Volcanic Eruption at Litli Hrútur called Driffellshraun in Reykjanes.
Fagradalsfjall is a tuya with multiple prominences located on the Reykjanes Peninsula, around 40 kilometers from Reykjavík, Iceland. Its highest summit is Langhóll 385 meters. A volcanic eruption began on 19 March 2021 in Geldingadalir to the south of Fagradalsfjall.
The mountain Fagradalsfjall is a volcano of the Krýsuvík-Trölladyngja volcanic system on the Reykjanes Peninsula in southwest Iceland. It is situated within a zone of active rifting at the divergent boundary between the Eurasian and North American plates. The Krýsuvík volcanic system has been moderately active in the Holocene, with the second-most recent eruptive episode having occurred in the 12th century CE.
Other scientists propose that Fagradalsfjall could represent a separate volcanic system.
The unrest and eruption in Fagradalsfjall are part of a larger unrest period on Reykjanes Peninsula including unrest within several volcanic systems and among others also the unrest at Þorbjörn volcano next to Svartsengi. the Blue Lagoon during the spring of 2020.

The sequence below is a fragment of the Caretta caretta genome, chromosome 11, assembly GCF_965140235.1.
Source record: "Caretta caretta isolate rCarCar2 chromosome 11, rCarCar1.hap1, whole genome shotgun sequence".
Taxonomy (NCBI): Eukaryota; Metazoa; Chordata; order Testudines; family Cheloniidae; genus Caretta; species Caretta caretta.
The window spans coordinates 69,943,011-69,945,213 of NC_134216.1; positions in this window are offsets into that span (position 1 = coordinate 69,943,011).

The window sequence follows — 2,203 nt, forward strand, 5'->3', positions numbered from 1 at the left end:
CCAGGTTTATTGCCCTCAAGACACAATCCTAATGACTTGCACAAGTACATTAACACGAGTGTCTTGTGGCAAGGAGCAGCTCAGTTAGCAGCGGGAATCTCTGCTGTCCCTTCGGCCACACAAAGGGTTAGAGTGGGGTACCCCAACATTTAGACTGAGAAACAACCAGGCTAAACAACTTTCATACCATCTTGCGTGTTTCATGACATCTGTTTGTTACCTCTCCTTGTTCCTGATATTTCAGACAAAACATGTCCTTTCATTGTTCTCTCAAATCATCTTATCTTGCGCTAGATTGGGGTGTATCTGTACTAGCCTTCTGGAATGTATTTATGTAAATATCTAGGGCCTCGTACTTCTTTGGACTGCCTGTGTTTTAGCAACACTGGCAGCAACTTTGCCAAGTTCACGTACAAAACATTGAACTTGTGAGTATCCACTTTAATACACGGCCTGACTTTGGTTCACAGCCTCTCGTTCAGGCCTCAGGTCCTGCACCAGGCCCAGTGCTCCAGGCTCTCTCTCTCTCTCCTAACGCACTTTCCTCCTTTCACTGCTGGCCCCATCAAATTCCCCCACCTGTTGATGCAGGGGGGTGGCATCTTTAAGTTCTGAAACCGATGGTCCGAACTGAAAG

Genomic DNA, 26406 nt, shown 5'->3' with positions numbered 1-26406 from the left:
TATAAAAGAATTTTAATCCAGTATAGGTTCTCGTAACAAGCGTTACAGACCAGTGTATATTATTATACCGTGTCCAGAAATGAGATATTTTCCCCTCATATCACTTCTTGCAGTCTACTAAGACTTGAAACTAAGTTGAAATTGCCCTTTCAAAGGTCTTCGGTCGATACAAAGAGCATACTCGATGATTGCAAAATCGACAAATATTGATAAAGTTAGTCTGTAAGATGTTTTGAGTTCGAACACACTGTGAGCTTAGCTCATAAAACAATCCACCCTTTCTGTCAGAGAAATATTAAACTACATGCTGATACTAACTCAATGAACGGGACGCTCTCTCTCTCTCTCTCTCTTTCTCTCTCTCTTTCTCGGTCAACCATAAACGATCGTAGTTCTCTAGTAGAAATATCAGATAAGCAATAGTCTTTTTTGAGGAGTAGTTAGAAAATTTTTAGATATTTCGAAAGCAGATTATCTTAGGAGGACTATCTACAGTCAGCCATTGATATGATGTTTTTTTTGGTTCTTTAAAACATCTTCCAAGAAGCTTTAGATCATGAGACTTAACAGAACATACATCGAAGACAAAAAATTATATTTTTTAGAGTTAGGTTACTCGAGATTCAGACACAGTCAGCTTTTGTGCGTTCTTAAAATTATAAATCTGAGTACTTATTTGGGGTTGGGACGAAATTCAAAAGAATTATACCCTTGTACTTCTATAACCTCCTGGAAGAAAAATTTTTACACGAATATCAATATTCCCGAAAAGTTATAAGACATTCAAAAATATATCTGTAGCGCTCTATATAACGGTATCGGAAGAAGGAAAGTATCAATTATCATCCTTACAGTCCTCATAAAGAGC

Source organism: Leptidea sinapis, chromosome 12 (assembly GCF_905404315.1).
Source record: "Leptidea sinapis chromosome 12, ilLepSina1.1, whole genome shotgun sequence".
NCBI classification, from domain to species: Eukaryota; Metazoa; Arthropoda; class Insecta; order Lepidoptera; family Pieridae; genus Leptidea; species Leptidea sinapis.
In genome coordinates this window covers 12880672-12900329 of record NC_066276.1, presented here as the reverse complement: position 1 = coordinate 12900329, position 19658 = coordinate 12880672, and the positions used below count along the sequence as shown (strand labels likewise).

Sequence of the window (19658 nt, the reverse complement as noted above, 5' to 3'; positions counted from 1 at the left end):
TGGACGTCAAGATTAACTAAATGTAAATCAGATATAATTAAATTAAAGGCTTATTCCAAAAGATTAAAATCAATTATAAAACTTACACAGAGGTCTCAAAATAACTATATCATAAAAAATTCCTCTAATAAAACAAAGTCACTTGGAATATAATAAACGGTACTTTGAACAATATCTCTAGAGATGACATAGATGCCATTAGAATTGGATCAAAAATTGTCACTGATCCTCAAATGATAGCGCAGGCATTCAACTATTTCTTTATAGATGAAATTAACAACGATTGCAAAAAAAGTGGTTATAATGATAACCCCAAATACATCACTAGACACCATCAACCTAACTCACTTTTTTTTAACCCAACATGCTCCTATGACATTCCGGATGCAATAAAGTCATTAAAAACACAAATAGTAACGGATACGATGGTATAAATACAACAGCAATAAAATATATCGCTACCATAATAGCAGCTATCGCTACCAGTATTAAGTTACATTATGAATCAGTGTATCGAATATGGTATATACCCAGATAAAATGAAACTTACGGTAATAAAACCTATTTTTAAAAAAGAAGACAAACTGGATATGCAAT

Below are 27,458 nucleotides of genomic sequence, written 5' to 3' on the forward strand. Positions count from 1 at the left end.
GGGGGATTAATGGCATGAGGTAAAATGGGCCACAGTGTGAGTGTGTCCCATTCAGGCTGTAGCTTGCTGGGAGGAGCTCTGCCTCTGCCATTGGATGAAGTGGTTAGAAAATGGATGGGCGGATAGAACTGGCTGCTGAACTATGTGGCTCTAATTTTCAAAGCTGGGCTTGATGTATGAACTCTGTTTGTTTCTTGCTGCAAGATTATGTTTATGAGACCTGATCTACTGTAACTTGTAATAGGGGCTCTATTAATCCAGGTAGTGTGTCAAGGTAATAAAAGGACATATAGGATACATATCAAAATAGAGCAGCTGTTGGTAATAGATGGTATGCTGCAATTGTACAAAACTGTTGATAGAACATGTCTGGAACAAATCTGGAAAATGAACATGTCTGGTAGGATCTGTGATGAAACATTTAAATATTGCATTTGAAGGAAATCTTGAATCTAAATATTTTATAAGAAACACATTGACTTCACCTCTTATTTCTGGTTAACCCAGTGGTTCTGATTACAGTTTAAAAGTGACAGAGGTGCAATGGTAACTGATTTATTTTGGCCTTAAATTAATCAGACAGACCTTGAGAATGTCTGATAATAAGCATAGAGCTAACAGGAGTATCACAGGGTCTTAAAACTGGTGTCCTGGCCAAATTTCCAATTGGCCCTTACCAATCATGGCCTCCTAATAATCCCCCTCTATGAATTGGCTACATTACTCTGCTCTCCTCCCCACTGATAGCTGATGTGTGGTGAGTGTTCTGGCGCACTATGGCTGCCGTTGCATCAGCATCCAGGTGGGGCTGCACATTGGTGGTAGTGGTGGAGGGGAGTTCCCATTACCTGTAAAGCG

Beginning December 2019 and into March 2021, a swarm of earthquakes, two of which reached magnitude Mw5.6, rocked the Reykjanes peninsula, sparking concerns that an eruption was imminent. Because the earthquakes were thought to have been triggered by dyke intrusions and magma movements under the peninsula. Minor damage to homes from a 4 February 2021 magnitude 5.7 earthquake was reported. In the three weeks prior to the eruption, more than 40,000 tremors were recorded by seismographs.
On 19 March 2021, an effusive eruption started at approximately 20:45 local time in Geldingadalir to the south of Fagradalsfjall, the first known eruption on the peninsula in about 800 years. Fagradalsfjall has been dormant for 6.000 years. The eruptive activity was first announced by the Icelandic Meteorological Office at 21:40. Reports state a 600–700 meter long fissure vent began ejecting lava, which covered an area of less than 1 square kilometer. Currently, the lava flows pose no threat to residents, as the area is mostly uninhabited, although there is potential for sulfur dioxide pollution.
The eruption has been called Geldingadalsgos. As of 26 March, the main eruptive vent was located at 63.8889 N, 22.2704 W, on the site of a previous eruptive mound. The eruption may be a shield volcano eruption, which may last for several years. It is visible from the suburbs of the capital city of Reykjavík and has attracted a large number of visitors. However, high levels of volcanic gases such as carbon dioxide and carbon monoxide make parts of the area inaccessible.